Francis Beckett

I boarded a Norfolk Line ferry for Dunkirk to celebrate the 70th anniversary of the evacuation.  Spitfires flew low alongside us and looped the loop, a great fleet of the original small boats which scooped the men off the beeches escorted us into the harbour, the bagpipes played the Last Post, and the band of the Parachute Regiment played Tipperary, and Run Rabbit Run, and We’ll Meet Again, and The White Cliffs of Dover, and all the other songs you’d expect.

And I joined the rest of the media pack, selecting for interview the best of the Dunkirk veterans lined up for our inspection, recognisable at once by their age, their crisp and clean suits, and their chestfuls of medals.  And I ended the day only with questions.

Question one.  Why were these brave old men, who had lived through times far more terrible than my post war generation has seen, so polite and modest with the vulgar, jostling media pack?  “Get all the vets to line up against the rail together” the Sun photographer told the PR.  “That way the picture might just make.”  Not if an actor in a soap has slept with someone, it won’t.

Question two.  What statement is being made by a cameraman who turns up to such an event wearing long, loose, shorts, yellow with a purple flower pattern, complemented by trainers and a grubby flowered top? Is it (a) “I am not really here” or (b) “I am young and trendy and have nothing to do with these oldies in their suits” or (c) “I did not sleep in my own bed last night.”

Question three.  How can we still talk of political spin as something invented by people of our generation, when Churchill sold Dunkirk as a heroic achievement and managed to convince the country that defeat was not staring it in the face, when it self-evidently was?

One man even Churchill couldn’t convince is Harry Malpass, who did four and a half years forced labour after being captured at Dunkirk.  And Harry leads me to question five.  Why did New Labour think it knew more about the second world war than the men who fought it?

To understand that question, you have to know Harry’s story, and as we pulled into Dunkirk, this tall, well-built man of 89 told it to me.

Brought up in an orphanage, he ran away and joined the Royal Warwickshire Regiment.  At Dunkirk, a sergeant rounded up Harry and a couple of others and told them to get off the beach and man a gun emplacement.  The moment he heard the order, Harry knew he wasn’t getting off the beach.  And he didn’t.

The other two were killed. Harry’s left knee was blown up, and the Germans took him to a field hospital, then put him on a cattle truck, with 50 or 60 prisoners in each carriage. You couldn’t sit down.  If you wanted to relieve yourself, you did it where you stood.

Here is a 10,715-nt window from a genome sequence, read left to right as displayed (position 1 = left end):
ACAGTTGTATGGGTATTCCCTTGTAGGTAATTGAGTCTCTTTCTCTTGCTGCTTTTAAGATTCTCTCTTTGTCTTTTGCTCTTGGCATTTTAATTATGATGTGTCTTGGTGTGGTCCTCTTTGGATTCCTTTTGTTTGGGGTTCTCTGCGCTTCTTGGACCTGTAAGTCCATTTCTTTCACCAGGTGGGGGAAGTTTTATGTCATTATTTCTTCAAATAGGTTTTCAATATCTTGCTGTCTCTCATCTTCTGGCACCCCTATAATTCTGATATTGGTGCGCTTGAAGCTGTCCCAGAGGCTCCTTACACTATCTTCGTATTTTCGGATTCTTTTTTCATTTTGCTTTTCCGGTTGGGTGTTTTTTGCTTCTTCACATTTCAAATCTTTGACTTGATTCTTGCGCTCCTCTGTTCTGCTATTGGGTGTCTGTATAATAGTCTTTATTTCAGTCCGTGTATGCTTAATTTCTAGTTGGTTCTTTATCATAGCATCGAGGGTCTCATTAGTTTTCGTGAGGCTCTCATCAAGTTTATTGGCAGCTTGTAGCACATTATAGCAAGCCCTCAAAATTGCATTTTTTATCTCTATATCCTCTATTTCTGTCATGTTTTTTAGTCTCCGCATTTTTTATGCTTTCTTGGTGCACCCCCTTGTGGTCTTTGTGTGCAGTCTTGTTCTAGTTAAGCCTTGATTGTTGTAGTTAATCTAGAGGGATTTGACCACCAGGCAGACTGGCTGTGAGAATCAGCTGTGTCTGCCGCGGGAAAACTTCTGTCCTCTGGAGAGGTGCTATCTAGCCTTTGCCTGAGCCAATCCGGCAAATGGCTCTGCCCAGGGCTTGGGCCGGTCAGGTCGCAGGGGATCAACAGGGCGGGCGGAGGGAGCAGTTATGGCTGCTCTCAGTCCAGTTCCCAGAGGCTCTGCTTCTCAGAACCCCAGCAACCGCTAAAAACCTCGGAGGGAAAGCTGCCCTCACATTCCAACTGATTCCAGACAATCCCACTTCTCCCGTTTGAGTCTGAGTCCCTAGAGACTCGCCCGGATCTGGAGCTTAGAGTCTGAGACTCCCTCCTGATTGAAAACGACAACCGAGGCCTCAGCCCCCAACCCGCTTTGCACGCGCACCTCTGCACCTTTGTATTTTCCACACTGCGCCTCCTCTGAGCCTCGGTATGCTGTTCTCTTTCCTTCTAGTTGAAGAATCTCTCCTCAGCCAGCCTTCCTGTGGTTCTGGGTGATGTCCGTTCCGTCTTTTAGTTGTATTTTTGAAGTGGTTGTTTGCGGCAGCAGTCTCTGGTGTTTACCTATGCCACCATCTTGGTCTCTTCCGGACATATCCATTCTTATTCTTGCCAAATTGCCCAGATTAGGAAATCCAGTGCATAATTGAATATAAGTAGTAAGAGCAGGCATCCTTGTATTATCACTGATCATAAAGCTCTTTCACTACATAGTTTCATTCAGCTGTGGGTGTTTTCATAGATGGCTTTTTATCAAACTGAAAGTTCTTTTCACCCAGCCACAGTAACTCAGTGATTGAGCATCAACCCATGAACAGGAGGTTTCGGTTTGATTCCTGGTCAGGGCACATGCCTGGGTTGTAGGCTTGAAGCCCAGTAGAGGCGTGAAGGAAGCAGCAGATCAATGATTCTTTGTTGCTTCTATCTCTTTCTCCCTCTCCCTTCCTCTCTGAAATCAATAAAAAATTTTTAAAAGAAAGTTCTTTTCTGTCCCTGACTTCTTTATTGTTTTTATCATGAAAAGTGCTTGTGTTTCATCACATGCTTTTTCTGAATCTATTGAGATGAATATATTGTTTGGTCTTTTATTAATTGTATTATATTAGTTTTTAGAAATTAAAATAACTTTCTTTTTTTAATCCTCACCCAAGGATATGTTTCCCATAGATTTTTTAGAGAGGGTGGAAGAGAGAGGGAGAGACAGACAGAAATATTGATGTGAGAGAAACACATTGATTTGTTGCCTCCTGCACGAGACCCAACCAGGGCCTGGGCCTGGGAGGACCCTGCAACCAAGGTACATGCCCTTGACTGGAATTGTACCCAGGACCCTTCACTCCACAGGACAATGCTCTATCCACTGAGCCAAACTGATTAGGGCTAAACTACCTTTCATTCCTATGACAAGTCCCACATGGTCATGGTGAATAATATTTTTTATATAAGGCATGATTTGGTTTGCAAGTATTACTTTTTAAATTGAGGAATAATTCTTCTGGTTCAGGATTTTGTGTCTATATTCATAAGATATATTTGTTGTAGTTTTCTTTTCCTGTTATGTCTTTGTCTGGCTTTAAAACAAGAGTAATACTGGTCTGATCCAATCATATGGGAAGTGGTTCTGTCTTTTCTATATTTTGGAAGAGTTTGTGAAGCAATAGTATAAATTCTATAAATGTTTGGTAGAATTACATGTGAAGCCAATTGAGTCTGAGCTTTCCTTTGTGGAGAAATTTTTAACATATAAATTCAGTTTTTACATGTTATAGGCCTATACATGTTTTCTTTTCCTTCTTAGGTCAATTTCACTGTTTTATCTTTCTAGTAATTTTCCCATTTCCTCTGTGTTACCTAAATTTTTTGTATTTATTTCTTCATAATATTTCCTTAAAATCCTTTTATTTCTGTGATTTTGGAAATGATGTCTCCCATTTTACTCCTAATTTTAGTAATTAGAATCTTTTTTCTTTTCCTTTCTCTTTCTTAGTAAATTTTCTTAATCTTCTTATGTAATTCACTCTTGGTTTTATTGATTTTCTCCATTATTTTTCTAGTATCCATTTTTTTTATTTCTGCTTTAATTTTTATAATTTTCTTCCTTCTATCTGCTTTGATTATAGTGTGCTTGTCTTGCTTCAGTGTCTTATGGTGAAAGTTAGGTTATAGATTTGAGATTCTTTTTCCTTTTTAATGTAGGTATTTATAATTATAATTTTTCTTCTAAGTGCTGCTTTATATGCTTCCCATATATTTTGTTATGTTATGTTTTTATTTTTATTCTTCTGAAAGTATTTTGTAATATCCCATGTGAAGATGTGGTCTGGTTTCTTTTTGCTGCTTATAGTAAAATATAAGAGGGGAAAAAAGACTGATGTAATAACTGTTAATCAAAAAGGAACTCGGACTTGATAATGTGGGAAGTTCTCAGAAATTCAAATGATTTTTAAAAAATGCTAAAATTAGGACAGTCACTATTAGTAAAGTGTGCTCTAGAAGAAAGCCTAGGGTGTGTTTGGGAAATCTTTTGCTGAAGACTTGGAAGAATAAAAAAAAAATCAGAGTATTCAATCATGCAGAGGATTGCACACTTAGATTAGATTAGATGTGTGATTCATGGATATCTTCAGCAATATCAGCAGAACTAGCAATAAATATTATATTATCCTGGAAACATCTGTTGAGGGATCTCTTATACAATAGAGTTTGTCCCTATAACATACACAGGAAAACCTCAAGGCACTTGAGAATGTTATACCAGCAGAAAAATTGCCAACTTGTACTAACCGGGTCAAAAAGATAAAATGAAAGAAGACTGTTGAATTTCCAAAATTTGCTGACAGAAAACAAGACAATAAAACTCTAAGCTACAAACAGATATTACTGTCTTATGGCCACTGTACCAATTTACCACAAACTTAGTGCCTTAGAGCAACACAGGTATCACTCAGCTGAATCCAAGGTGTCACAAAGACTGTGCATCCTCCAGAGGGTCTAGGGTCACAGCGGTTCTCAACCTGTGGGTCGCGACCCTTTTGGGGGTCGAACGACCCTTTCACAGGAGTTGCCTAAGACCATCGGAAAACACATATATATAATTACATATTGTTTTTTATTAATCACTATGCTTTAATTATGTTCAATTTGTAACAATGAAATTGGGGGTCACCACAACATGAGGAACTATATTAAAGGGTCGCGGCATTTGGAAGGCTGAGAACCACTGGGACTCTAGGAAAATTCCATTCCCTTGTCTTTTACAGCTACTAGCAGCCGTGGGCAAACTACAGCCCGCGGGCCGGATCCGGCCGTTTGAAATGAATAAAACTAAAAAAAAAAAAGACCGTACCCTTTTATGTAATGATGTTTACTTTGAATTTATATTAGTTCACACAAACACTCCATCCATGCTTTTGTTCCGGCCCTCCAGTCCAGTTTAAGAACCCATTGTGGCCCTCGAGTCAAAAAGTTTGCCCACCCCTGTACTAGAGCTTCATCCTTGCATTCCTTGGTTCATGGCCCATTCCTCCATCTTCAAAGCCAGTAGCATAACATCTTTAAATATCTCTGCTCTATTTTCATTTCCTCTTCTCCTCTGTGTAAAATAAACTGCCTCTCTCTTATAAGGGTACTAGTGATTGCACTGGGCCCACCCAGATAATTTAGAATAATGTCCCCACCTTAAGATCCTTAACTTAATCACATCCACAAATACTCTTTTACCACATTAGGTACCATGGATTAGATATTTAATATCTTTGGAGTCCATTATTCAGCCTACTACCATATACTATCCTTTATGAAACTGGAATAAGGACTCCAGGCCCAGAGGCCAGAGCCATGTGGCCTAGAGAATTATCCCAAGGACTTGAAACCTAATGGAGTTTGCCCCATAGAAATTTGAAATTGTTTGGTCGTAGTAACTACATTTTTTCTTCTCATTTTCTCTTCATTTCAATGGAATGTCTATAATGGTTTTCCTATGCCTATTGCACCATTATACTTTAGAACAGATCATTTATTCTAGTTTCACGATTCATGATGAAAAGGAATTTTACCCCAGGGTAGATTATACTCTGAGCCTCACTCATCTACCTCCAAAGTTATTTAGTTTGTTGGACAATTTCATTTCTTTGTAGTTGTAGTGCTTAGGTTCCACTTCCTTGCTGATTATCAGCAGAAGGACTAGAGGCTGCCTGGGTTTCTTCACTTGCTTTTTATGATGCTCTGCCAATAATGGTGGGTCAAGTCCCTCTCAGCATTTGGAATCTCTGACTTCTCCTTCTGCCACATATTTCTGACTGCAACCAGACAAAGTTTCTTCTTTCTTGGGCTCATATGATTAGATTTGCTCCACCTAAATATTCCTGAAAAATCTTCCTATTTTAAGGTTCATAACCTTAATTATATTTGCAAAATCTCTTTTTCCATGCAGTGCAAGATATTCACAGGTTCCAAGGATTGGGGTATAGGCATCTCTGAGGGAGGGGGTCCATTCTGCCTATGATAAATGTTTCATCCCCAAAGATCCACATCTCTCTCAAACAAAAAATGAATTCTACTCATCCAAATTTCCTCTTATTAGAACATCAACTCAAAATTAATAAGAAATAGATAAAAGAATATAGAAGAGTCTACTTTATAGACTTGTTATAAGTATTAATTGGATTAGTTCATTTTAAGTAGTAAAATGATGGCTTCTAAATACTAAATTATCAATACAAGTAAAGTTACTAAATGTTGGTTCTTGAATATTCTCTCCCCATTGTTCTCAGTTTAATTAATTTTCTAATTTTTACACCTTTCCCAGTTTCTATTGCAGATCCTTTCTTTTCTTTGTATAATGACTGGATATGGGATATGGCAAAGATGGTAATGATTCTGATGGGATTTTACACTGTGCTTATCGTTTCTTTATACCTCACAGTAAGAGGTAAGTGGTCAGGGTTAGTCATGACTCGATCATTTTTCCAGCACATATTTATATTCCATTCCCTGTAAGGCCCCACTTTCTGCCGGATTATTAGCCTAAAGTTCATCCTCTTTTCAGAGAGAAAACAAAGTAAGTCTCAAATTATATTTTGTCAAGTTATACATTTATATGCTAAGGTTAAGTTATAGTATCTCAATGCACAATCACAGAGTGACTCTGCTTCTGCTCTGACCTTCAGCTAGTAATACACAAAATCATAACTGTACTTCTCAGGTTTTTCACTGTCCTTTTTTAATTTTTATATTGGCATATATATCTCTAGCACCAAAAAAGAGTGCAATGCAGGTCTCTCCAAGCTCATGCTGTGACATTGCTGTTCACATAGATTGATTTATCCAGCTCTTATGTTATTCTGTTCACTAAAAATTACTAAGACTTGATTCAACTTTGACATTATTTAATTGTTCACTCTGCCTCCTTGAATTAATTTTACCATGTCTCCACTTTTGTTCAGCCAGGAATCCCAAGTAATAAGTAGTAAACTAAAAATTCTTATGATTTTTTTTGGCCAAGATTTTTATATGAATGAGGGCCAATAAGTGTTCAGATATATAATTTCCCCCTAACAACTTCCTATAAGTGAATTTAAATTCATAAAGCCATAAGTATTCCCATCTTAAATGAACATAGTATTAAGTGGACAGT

They travelled for three weeks like that, while the train shunted backwards and forwards, ending up in Marienberg, a big holding camp with mainly British and French soldiers in it. About 100 men slept in one Nissan hut - the bunks were three deep – and they were given one meal a day, of barley soup.

They were put to work building roads.  Harry and a couple of others were recalcitrant, and were thrown into small cells and eventually transferred to coal mines in Poland.  He was there for 4 ½ years, working 12 hour shifts every day, until January 1945, when they were given one hour’s notice that they were getting out. 

They were, in effect, fleeing from the Red Army into Germany from January to May. They were given no food – they had to scavenge or steal or kill to survive. Harry was on one of the notorious Death Marches.

They got to Regensburg and were bombed by the Russians and Americans (who were aiming at a bridge.)  Many of the men were killed.  Harry’s closest friend, Ronald Midgeley, lost his leg, and Harry got a piece of shrapnel right through his foot.

They were liberated by General Patten’s regiment, taken to a field hospital, and de-loused by American women, which Harry found a little embarrassing.  They were given food on a huge tray “breakfast, lunch and dinner in one” says Harry, and “I thought the bread was cake.”

Forty eight men were put on a plane to Paris, where the walking wounded were given a little money and disappeared into the town. Harry and Ronald, unable to walk, could not go.  The next day they were due to fly to London. Of the 48 who had come to Paris, only 12 got on the plane to London. 

You won’t convince Harry that Dunkirk was a victory.  You won’t convince him that British prisoners of war were not used as slave labour during the war, either.  When there was a compensation package agreed for those who were used as forced labour, the New Labour minister at the time, Keith Vaz, ruled that Harry wasn’t eligible because he wasn’t forced to work.